Our History

In 1965, the US Air Force proposed the launching of a secret Space Station…

to be named the Manned Orbiting Lab (MOL). Of prime concern to Gary Graham and a team of other bioscientists was the effect on an astronaut’s cardiovascular system during the long exposure to the zero gravity environment of space.

The Bioastronautics team proposed subjecting the astronauts to intermittent positive and negative acceleration forces parallel to the long axis of the body as a way of taxing their cardiovascular system and maintaining their orthostatic tolerance. The team developed a prototype they named the Cardiovascular Conditioner.

The government eventually scrapped the MOL Project. But, twenty years later, with additional research and development, Gary patented a Horizontal Rebounding exercise device. The CMC (CardioMuscular Conditioner) Shuttle 2000 used the basic principles derived from the Boeing cardiovascular conditioner.

And Shuttle Systems was born…



1965 – Manned Orbiting Lab

Gary Graham and the team of bioscientists at Boeing developed the Cardiovascular Conditioner as a potential exercise system for the Manned Orbiting Lab (MOL). Research studies on the prototype were very promising, but the government canceled the MOL project in favor of the NASA lunar mission.


1985 – CMC Shuttle 2000

Gary resurrects the MOL project exercise system concept for use as an earth-bound exercise machine. Additional research and development results in a patented Horizontal Rebounding exercise machine named the CMC (CardioMuscular Conditioner) Shuttle 2000.


1990 – Shuttle 2000-1

Initially, the CMC Shuttle 2000 would be used primarily as a physical therapy tool. Further R & D generated a more advanced model, the Shuttle 2000-1. Today, the 2000-1 remains a flagship machine with its numerous accessories and expanded versatility designed to meet the specific needs identified by practicing therapists and trainers. Five models of the Shuttle 2000-1 are currently in production.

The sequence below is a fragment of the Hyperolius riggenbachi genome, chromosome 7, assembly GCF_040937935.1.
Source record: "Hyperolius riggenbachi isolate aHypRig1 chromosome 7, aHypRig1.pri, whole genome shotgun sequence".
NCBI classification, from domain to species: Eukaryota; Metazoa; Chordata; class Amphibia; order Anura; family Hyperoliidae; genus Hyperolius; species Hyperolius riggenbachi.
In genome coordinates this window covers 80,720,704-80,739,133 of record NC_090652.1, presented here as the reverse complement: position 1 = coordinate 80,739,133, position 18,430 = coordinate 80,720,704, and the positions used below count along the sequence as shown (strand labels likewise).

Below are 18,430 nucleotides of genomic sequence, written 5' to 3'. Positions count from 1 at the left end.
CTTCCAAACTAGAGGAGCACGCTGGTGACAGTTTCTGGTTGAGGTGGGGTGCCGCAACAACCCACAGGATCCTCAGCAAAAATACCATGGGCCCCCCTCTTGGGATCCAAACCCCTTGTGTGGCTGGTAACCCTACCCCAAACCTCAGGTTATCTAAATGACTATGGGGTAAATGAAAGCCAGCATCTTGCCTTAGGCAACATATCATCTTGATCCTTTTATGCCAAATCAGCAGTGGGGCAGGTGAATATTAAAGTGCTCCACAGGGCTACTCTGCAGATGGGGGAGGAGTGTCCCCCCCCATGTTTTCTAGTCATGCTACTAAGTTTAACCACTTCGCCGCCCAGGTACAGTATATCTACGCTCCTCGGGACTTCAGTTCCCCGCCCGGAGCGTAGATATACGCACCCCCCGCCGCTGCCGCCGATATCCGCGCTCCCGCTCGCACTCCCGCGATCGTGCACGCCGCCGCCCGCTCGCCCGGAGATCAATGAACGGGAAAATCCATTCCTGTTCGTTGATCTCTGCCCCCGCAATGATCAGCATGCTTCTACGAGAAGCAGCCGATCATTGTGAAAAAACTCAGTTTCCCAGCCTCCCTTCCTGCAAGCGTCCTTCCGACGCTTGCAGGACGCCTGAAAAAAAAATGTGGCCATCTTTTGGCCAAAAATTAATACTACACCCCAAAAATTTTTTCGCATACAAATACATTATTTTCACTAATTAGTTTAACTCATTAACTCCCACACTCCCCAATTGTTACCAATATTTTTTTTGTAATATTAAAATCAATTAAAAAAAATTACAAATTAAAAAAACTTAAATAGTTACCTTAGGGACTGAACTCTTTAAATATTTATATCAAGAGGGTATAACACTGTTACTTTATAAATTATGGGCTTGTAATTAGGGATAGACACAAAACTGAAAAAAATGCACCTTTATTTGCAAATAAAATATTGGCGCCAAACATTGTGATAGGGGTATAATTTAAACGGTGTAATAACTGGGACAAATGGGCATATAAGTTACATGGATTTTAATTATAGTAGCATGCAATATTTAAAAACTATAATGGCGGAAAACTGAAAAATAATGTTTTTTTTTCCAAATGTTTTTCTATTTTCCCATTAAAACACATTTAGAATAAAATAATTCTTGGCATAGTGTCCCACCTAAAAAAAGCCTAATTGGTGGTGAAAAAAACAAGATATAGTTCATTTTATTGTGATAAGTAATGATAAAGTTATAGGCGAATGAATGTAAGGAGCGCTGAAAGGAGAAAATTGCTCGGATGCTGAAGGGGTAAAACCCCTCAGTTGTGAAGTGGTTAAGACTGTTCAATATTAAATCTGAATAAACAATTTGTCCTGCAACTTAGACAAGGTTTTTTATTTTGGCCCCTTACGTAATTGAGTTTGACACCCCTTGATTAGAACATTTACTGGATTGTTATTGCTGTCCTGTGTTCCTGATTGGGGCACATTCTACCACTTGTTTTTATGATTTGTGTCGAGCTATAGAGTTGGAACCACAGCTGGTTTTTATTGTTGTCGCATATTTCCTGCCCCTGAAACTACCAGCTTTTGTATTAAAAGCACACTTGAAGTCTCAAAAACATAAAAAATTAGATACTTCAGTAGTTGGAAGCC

1993 – Shuttle MVP

Shortly after the appearance of the 2000-1 Series, trainers and athletes began using the machine for conditioning and athletic training. However, professional and world-class athletes were seeking a Shuttle with more resistance. Thus was born the Shuttle MVP. With three models and resistance loads up to 650 pounds, the MVP has become the preferred tool for developing explosive power in the elite athlete.


1997 – Shuttle MiniPress

Bill Bollinger, a physical therapist, expressed the need for a small Shuttle that would be mobile and could be used in a patient’s bed, on a training table, on the playing field, or at home. The MiniClinic was introduced in 1997 and would later become the Shuttle MiniPress. Utilizing a variation of the Horizontal Rebounding Technology, the MiniPress weighs less than 15 lbs, provides resistance loads up to 100 pounds, and allows you to “bring the press to the patient.”


2000 – Shuttle Balance

In response to a growing need for equipment focusing specifically on balance – and in conjunction with Robert Crouch of Precision Fitness in Adelaide and several physical therapists in Washington state – the Shuttle Balance was created. We also want to thank Mick Lynch, MD and his sister, Teresa Schuemann, PT, DPT, SCS, ATC, CSCS, for their pioneering work on balancing devices. The Balance has been demonstrated to be a very effective tool for fall prevention, balance training, rehabilitation and athletic development.


2009 – Shuttle Recovery

With the shrinking square footage of the typical physical therapist/hospital treatment space and the challenging economic times the world is facing, we went back to the drawing board to develop a rehabilitation machine that provided a smaller footprint at a smaller price. The new Shuttle Recovery provides resistance as low as 12½ pounds all the way up to 200 pounds at full extension. You can treat kids to seniors, post-op patients to high school athletes. You can also change the elasticord load while the patient remains on the Recovery – you don’t have to get the patient off and on to progress their treatment.